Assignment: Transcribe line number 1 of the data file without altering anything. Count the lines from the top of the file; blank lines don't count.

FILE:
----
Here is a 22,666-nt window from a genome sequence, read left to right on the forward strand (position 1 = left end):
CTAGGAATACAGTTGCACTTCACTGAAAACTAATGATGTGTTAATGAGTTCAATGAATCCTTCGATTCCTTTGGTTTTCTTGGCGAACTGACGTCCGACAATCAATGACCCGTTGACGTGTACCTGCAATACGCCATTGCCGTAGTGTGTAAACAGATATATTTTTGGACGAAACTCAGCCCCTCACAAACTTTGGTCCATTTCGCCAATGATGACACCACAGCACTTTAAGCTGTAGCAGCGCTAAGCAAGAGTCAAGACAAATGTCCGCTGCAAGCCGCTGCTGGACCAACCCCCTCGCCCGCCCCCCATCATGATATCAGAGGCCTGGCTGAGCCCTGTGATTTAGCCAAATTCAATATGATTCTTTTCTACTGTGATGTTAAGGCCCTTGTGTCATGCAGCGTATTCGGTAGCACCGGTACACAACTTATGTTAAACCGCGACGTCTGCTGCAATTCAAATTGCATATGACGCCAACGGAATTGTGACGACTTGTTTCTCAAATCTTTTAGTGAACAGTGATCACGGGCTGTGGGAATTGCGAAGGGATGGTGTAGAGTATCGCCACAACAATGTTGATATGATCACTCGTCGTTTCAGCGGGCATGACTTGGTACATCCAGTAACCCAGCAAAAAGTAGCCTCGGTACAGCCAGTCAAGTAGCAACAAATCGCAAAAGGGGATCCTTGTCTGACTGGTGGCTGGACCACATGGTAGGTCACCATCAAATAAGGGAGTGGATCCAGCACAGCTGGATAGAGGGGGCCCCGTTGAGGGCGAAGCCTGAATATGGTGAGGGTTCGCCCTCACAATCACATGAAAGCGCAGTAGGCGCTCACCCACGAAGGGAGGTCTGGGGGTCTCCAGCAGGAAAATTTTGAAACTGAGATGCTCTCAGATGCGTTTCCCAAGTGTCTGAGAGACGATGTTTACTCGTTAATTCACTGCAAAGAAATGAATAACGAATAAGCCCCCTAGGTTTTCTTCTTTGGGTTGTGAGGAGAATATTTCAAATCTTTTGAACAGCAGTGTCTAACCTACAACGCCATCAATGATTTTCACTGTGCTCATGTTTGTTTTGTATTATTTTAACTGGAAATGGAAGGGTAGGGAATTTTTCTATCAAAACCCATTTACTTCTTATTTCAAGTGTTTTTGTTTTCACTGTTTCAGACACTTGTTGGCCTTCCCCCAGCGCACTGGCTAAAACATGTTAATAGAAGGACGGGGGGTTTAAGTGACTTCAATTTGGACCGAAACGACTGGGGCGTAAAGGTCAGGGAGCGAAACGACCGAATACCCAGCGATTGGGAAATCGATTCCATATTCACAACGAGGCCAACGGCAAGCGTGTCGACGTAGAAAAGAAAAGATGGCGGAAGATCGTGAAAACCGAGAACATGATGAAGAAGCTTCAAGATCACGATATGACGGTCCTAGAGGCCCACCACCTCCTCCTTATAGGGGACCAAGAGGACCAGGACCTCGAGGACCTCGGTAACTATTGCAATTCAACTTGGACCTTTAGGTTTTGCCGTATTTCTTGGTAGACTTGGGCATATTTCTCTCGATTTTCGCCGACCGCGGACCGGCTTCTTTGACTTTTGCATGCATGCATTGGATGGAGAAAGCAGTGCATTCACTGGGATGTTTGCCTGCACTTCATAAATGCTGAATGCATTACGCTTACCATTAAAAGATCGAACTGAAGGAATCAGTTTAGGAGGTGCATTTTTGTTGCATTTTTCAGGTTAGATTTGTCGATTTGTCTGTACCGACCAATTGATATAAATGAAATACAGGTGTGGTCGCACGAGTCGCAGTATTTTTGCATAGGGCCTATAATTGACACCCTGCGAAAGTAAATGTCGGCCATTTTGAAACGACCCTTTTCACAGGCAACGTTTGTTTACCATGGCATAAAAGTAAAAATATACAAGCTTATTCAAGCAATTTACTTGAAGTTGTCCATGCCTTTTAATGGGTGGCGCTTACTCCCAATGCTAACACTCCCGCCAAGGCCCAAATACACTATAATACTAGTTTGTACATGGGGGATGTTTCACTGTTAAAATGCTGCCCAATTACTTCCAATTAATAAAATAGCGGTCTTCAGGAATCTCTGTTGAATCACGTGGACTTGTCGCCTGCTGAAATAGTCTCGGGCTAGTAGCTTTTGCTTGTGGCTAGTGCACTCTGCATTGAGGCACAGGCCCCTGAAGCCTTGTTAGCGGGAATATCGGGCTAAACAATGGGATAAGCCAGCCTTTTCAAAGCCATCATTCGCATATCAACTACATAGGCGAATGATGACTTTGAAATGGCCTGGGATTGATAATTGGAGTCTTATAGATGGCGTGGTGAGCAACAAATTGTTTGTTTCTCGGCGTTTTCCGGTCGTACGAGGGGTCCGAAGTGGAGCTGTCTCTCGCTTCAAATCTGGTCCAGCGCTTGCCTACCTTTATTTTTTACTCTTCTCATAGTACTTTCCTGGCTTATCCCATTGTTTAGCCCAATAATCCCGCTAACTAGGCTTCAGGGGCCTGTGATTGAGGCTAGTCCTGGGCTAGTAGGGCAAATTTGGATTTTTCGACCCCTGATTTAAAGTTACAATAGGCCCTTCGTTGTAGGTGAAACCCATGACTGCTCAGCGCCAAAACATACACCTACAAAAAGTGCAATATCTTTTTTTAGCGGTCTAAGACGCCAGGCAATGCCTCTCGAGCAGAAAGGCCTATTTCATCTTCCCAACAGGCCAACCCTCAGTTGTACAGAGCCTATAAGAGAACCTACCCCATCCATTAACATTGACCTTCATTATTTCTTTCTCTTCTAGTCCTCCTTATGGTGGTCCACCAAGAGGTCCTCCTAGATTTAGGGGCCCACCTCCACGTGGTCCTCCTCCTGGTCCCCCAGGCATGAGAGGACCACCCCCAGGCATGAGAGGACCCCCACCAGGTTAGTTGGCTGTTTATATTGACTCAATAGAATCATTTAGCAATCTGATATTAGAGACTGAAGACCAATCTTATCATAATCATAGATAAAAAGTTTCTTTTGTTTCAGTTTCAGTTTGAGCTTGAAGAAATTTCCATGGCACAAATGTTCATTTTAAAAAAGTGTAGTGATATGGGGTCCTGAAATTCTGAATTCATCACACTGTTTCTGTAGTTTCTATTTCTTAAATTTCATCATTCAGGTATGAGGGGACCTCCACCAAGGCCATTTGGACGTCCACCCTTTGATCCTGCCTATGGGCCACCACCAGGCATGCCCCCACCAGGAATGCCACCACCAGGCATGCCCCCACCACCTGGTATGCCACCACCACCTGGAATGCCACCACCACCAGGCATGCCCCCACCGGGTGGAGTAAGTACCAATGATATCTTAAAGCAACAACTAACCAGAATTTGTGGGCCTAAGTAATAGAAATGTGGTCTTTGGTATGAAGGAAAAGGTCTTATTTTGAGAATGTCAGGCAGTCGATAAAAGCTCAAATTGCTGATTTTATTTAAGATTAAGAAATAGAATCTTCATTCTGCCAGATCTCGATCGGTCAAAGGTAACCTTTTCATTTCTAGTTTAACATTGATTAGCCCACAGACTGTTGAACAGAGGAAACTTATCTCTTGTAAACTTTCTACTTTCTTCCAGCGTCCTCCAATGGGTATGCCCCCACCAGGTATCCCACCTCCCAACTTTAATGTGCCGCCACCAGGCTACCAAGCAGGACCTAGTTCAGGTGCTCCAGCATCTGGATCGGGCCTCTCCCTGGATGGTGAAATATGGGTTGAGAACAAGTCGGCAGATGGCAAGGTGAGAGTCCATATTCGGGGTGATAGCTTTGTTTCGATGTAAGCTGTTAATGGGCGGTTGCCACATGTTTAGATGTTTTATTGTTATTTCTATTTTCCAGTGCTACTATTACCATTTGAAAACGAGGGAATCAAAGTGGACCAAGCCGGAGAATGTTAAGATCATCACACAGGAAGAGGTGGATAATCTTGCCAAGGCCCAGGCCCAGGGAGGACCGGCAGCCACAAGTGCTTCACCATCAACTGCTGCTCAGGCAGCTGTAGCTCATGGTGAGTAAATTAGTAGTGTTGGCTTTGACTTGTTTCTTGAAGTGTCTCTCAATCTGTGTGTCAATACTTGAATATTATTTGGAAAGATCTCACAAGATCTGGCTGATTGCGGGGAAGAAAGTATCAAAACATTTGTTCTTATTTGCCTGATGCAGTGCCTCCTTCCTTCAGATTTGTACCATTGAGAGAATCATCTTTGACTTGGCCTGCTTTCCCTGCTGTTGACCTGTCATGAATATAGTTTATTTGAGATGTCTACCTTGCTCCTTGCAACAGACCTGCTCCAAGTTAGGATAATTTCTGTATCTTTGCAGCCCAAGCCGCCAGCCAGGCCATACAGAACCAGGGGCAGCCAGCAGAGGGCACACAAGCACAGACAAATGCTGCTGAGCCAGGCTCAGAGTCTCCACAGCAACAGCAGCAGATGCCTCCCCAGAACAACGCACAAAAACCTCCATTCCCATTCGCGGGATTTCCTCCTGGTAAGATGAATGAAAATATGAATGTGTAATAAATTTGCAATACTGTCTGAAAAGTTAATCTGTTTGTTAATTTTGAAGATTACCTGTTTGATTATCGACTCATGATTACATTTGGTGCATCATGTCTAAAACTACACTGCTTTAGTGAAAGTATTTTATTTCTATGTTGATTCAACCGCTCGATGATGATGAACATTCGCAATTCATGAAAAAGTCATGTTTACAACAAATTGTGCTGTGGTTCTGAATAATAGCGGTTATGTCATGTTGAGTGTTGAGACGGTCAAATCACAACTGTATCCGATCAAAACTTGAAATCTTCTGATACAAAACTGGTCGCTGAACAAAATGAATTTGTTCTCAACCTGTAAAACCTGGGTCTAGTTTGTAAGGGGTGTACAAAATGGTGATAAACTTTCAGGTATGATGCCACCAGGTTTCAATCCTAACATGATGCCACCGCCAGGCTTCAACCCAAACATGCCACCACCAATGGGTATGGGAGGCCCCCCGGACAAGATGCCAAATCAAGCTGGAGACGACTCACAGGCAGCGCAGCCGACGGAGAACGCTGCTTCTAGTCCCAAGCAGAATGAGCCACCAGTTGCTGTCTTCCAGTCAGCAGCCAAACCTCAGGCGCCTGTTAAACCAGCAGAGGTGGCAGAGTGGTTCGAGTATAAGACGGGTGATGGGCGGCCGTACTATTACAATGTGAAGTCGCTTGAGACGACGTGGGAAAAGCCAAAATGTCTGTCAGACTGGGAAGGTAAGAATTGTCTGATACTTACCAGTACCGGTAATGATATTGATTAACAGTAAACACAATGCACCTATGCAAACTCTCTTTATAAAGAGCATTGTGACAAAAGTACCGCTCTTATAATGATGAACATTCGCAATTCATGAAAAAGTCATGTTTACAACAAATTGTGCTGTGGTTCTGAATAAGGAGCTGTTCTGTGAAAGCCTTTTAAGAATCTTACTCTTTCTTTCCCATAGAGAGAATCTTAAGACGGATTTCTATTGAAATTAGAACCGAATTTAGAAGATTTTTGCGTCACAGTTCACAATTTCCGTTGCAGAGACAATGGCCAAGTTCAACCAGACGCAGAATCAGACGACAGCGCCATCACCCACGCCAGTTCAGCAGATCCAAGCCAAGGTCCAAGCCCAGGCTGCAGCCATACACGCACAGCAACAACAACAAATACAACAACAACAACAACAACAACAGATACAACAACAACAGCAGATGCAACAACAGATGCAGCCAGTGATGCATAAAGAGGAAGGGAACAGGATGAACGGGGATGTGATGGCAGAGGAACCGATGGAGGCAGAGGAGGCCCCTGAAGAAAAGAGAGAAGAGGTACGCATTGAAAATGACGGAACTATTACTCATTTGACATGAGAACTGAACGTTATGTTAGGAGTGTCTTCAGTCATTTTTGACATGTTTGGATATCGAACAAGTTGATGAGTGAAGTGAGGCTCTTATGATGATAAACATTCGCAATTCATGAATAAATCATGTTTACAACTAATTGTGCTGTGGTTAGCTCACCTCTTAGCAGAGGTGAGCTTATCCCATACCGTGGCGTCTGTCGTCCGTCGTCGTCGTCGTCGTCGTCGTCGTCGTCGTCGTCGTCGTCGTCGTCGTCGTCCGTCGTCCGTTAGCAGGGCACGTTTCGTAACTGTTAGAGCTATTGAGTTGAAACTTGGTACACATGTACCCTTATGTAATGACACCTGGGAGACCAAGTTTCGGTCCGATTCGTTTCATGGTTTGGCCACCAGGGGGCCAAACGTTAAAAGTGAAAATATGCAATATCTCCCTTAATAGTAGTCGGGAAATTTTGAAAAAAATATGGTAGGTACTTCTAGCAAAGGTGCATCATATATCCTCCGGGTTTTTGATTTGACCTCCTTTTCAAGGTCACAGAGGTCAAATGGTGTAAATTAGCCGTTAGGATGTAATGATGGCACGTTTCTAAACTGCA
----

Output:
Here is a 22,666-nt window from a genome sequence, read left to right on the forward strand (position 1 = left end):